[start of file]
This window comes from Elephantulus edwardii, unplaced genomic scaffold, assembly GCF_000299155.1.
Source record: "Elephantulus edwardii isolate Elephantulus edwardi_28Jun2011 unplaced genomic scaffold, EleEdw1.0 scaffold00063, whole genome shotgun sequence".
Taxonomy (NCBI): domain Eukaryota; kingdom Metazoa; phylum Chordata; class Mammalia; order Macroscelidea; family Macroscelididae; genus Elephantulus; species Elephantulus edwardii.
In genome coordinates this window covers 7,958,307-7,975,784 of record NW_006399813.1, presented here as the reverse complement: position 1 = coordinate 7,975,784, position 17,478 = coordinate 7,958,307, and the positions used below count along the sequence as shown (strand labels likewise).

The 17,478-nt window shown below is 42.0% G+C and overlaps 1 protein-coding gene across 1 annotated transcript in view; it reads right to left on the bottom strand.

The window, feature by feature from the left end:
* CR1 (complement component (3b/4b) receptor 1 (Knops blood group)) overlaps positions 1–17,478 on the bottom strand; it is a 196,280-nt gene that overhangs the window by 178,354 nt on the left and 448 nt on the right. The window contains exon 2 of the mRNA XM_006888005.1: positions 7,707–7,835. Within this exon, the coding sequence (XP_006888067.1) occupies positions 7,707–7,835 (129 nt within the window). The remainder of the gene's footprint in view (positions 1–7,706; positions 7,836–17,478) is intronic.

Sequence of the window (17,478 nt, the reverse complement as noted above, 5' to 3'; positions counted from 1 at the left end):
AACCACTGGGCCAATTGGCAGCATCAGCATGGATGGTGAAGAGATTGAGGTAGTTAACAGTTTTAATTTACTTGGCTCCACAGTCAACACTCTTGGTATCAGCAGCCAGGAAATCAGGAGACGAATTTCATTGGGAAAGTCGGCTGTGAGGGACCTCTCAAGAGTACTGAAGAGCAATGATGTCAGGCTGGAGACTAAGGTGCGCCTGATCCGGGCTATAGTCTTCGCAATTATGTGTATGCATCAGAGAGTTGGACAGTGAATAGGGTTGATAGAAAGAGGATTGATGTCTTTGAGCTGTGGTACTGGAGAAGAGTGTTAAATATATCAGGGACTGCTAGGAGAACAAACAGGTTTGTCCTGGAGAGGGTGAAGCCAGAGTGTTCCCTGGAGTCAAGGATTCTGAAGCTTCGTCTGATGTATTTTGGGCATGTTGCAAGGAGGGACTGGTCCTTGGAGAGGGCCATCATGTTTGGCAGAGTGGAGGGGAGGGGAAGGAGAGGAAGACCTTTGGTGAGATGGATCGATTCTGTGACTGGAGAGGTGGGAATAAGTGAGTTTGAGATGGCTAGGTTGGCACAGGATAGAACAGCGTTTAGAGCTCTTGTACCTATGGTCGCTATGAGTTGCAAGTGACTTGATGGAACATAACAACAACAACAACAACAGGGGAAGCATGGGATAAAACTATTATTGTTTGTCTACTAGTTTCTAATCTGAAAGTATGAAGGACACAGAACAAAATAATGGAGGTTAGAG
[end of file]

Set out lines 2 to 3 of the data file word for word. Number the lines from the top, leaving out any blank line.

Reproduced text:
Source record: "Elephantulus edwardii isolate Elephantulus edwardi_28Jun2011 unplaced genomic scaffold, EleEdw1.0 scaffold00063, whole genome shotgun sequence".
Taxonomy (NCBI): domain Eukaryota; kingdom Metazoa; phylum Chordata; class Mammalia; order Macroscelidea; family Macroscelididae; genus Elephantulus; species Elephantulus edwardii.